8 August 2002
PEN calls for inclusion of Uzbek writers in possible amnesty
(WiPC/IFEX) - Hopes are high that Uzbek National Day on 1 September 2002 will be marked by an amnesty which could include the release of political prisoners. Among them are the noted writer, Mamadali Makhmudov, and two other writers who have been detained since 1999. However, previous hopes that they would be included in an amnesty were not met. Concern is also growing for the welfare of political prisoners as recent months have seen a marked increase in reports that describe prison conditions as appalling and ill-treatment by prison guards as rife.
International PEN, as an organisation of writers, is particularly concerned for the fate of writers, notably Makhmudov, whose health is precarious. BACKGROUND:
Makhmudov was among six men sentenced to between eight and 15 years in prison on 18 August 1999 for their alleged involvement in the Uzbek opposition movement. Their convictions were part of a wider clampdown against opposition figures following a series of bomb explosions in Tashkent, the Uzbek capital, in February 1999. Makhmudov was arrested at his home in Tashkent on 19 February 1999, three days after the bomb attacks, and subsequently charged under the Uzbek Criminal Code Article 158 (threatening the president) and Article 159.3 (threatening the constitutional order). Makhmudov was sentenced to 14 years in prison. Also convicted were Mohammed Bekzhon, a journalist, who received 15 years in prison, and Yusif Ruzimuradov, a former editor, who is serving eight years (see IFEX alerts of 10 June 2002, 25 and 19 August 1999).
Makhmudov and his co-defendants are imprisoned because of their links to Muhammad Salih, the exiled leader of the opposition party Erk, who is also a writer. (Bekzhon is Salih's brother). Salih was the only candidate to stand against President Islam Karimov during presidential elections in 1991. Erk lost the elections and was banned in 1993, and Salih fled into exile in 1994.
The trial against Makhmudov and his co-defendants started on 3 August 1999 at the Yangiyul District Court, Tashkent. The evidence against the defendants appears to rest on their possession and distribution of the "Erk" newspaper, banned since 1993. The prosecutor claimed that the newspaper contained articles threatening the president. Other charges relate to the defendants' alleged involvement in "Erk" or for its distribution.
Makhmudov is a writer in the traditional "dastan" style of epic verse which typically features a hero with magical qualities. Under the Soviet Union, the dastan was labelled "impregnated with the poison of feudalism" and Makhmudov was forced to repudiate his work. After the Soviet Union collapsed, his most famous work, "Immortal Cliffs", was retroactively awarded the Cholpan Prize. In 1991, Makhmudov supported Salih's political party. Makhmudov was first arrested in 1994 when his house was raided and police produced a firearm as evidence that he was guilty of terrorism. This charge met with widespread disbelief and was dropped. He was subsequently charged with embezzlement and sentenced to four years in prison. An international campaign was mounted on his behalf, and when no evidence was produced, he was given a presidential amnesty and released.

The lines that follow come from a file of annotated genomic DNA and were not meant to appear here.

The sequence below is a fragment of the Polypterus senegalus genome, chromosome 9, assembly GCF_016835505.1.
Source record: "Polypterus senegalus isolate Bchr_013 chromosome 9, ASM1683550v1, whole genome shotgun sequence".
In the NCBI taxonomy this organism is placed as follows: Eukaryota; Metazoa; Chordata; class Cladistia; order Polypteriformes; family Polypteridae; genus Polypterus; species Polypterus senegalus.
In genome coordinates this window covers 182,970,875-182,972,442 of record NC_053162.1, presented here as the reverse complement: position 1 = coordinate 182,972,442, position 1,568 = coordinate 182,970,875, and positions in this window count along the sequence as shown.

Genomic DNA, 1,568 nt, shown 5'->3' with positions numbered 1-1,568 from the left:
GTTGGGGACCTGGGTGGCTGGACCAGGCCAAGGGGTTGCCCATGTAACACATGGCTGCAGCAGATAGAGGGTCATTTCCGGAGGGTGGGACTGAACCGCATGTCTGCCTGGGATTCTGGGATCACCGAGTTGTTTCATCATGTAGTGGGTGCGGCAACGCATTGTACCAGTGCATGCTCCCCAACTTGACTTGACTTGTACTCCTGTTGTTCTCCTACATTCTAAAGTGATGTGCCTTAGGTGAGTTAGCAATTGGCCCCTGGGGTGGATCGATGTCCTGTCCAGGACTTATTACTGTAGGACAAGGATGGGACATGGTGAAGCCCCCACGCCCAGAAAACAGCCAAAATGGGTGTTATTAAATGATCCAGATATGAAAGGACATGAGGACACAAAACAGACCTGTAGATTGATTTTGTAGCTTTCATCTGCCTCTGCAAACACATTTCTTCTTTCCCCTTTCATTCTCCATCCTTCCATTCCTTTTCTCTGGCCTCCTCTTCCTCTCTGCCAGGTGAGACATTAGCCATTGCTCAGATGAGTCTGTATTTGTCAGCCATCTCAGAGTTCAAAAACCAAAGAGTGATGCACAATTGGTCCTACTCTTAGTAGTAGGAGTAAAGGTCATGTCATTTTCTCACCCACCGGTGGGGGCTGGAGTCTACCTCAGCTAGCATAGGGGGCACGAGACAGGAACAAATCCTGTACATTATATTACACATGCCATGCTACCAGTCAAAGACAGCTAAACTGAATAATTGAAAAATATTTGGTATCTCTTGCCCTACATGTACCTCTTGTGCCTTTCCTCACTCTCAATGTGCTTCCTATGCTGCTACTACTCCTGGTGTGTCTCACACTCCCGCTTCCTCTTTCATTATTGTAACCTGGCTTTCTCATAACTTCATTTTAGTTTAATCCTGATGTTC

Send appeals to authorities:
- calling on the Uzbek government to take the opportunity of the forthcoming 1 September national day to release all political prisoners detained in violation of their rights, as guaranteed under the International Covenant on Civil and Political Rights to which Uzbekistan is a state party
Please send your appeals to:
President Islam Abduganievch Karimov
70000 g. Tashkent
Fax: + 998 71 139 5625
Ms Sayora Rashidova
Commissioner for Human Rights
700008 g. Tashkent
pl. Mustqkillik, 2, Oliy Majlis Respubliki Uzbekistan
Fax: +998 71 139 8555
Mr Ubaydulla Mingbayev
Chairman of the Supreme Court of Republic of Uzbekistan
700183 g. Tashkent
ul. Abdualla odiri, 1, Verkhovny sud Respubliki
Fax: +998 71 141 0028
Also send copies to:
- The Uzbek representative in your country
- The Central Asia Desk officer at your own government's Foreign Office
- Your country's official representative in Tashkent
Please copy appeals to the source if possible.